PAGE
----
Earmark Federal Fuel Tax Funds for Marina Restoration

An estimated 70 percent of the marinas dotting the Great Lakes are at least 30 years old, and this is a conservative estimate. On Michigan’s Lake Michigan shoreline, many marinas are nearing 50 years old without having made any significant changes to their infrastructures. Why not? The simple answer is that these changes are expensive and most marinas don’t have enough money.

But this is hardly a permanent condition. All it takes is for the federal government to approve spending money to change this, but Congress is not listening to recreational boaters and sportsfishermen. If Congress took the money collected from taxes imposed on boat fuel and marine accessories and spent it on these dilapidated infrastructures, Great Lakes marinas and boatyards could get the money they need to renovate, or even replace, their decaying facilities.

So why don’t state governments help their own marinas? State governments in the Great Lakes find themselves in precarious positions. They face massive deficits each year and claim they have more pressing issues to deal with. Moreover, most states mistakenly believe that recreational boating and sportsfishing are in good shape compared to other interests asking for money. Therefore, the federal government is the most viable source of funding.

The federal government has appropriated more than $1.5 billion over the last five years to the Great Lakes Restoration Initiative. Much of that money has been spent on keeping Asian carp from spreading into the Great Lakes, a problem that is no longer a significant threat. Unfortunately, the federal government has not dedicated sufficient funds for the restoration of marinas on the Great Lakes.

The federal government says that it is supporting recreational boating and fishing through the Sport Fishing Restoration Act. Unfortunately, this act does little for marinas, except to construct transient slips for marinas. Over the years, many of these moorings have been built, so there is little need to continue throwing that money at a problem that no longer exists. Instead, the federal government should earmark those funds for marina restoration.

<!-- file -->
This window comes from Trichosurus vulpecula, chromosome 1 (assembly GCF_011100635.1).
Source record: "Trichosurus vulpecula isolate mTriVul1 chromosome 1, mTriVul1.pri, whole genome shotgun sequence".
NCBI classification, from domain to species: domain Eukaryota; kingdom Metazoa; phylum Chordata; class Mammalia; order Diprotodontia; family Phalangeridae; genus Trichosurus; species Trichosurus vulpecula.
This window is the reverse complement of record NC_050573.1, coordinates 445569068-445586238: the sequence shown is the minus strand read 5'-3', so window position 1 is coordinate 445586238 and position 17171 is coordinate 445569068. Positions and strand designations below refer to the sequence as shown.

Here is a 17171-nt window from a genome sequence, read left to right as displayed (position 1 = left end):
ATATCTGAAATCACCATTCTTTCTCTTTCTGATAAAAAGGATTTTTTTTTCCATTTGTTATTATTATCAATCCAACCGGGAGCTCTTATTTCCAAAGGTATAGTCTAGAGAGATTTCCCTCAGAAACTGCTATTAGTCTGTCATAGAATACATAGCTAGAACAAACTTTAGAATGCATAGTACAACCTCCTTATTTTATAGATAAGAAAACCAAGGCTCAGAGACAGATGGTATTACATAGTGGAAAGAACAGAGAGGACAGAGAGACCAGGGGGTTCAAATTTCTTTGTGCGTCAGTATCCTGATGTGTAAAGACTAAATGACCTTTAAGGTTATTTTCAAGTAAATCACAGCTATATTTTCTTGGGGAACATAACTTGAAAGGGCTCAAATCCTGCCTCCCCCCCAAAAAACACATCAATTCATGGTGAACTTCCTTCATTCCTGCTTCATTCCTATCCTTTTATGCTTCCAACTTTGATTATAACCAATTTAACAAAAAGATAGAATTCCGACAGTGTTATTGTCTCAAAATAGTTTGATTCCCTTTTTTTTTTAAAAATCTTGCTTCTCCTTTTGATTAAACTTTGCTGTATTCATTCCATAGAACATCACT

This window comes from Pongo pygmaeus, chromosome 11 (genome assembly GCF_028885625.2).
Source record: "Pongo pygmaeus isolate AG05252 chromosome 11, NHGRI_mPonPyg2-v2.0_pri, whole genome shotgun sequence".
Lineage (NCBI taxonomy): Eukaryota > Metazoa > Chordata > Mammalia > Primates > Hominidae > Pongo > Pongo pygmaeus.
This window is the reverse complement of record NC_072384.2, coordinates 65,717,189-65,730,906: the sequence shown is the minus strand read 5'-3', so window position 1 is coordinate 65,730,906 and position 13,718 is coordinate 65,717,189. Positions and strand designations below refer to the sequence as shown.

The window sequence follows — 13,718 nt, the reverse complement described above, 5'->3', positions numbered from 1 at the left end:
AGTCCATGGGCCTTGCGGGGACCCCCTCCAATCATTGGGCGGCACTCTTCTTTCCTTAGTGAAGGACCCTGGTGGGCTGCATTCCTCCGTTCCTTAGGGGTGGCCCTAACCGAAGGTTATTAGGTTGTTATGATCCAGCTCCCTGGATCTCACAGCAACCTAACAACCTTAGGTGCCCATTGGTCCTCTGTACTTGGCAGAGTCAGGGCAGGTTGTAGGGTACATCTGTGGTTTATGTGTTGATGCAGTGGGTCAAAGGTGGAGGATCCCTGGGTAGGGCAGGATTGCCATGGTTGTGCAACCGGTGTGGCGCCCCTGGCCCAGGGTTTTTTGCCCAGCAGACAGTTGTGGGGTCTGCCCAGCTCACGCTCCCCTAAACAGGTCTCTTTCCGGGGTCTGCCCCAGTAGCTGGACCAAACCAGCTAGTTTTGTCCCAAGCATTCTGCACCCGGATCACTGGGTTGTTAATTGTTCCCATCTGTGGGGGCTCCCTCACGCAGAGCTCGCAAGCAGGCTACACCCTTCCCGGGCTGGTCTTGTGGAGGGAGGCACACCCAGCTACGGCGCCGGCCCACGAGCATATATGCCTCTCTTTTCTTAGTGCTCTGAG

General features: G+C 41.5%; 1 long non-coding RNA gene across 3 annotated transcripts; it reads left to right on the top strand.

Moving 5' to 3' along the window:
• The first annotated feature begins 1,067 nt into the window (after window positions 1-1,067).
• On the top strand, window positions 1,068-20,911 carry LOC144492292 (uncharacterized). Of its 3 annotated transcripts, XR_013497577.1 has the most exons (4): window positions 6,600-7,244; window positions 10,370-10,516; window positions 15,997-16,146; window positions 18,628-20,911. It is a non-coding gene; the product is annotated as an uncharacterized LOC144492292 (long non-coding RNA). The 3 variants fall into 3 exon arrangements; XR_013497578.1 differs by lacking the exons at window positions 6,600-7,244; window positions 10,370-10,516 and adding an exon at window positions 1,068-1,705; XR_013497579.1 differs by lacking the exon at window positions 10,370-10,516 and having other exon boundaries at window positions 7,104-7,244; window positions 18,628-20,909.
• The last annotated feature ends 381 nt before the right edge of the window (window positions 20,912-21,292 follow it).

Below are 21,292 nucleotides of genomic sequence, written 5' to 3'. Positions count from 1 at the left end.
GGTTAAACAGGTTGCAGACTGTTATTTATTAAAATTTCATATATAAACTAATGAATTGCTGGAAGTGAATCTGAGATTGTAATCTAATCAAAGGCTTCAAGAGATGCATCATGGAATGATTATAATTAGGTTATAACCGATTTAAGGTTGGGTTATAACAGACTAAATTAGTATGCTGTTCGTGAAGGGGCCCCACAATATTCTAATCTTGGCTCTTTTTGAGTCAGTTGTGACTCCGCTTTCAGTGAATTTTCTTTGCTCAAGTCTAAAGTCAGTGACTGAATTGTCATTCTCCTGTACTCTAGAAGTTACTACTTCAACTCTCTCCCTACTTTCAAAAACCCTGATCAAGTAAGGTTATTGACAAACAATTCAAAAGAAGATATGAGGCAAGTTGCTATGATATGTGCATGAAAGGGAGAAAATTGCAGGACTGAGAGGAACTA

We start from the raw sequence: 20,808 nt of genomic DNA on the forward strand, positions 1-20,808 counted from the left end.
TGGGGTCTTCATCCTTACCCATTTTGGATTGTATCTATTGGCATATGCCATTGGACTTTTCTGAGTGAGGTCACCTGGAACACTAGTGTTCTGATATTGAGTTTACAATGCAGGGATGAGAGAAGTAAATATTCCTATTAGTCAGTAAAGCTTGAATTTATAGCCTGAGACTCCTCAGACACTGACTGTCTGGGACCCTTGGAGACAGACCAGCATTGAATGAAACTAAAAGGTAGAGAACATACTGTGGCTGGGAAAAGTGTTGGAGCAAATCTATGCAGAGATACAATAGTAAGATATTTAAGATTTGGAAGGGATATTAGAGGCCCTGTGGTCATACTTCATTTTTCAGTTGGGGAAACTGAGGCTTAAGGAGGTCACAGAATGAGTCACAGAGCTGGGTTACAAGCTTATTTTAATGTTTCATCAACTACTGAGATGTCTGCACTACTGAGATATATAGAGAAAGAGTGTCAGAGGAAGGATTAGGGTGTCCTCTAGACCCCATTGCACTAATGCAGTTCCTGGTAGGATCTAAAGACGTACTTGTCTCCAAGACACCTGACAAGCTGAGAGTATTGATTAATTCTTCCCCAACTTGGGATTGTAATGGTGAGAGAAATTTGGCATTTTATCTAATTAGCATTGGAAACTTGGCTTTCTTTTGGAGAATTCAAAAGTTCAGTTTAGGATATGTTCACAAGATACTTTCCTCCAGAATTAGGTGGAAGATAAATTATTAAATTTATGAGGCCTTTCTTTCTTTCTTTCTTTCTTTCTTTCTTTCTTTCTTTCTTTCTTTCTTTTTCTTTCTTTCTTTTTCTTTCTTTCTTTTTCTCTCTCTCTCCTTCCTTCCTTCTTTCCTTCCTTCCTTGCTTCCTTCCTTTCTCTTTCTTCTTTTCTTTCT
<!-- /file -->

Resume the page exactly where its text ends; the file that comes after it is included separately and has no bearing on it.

Calls from the Great Lakes Boating Federation to members of Congress to change where the money is being spent have not led to any action. Even the local district of the U.S. Army Corps of Engineers believes spending more money on ailing marinas is a good idea, but they acknowledge that Congress has not provided the funding. The Great Lakes’ 4.3 million boaters, whose annual economic impact is nearly $9.5 billion, need someone who will listen to their concerns.

The lack of action by the federal government shouldn’t stop us from asking for help on behalf of our marinas. If we’re persistent, someone in Congress will listen to our calls and answer our request.

 

Seeking Solutions for Abandoned Boats

Everyone is familiar with the old adage that the two happiest days in a boater’s life are the day one buys a boat and the day one bids that vessel farewell.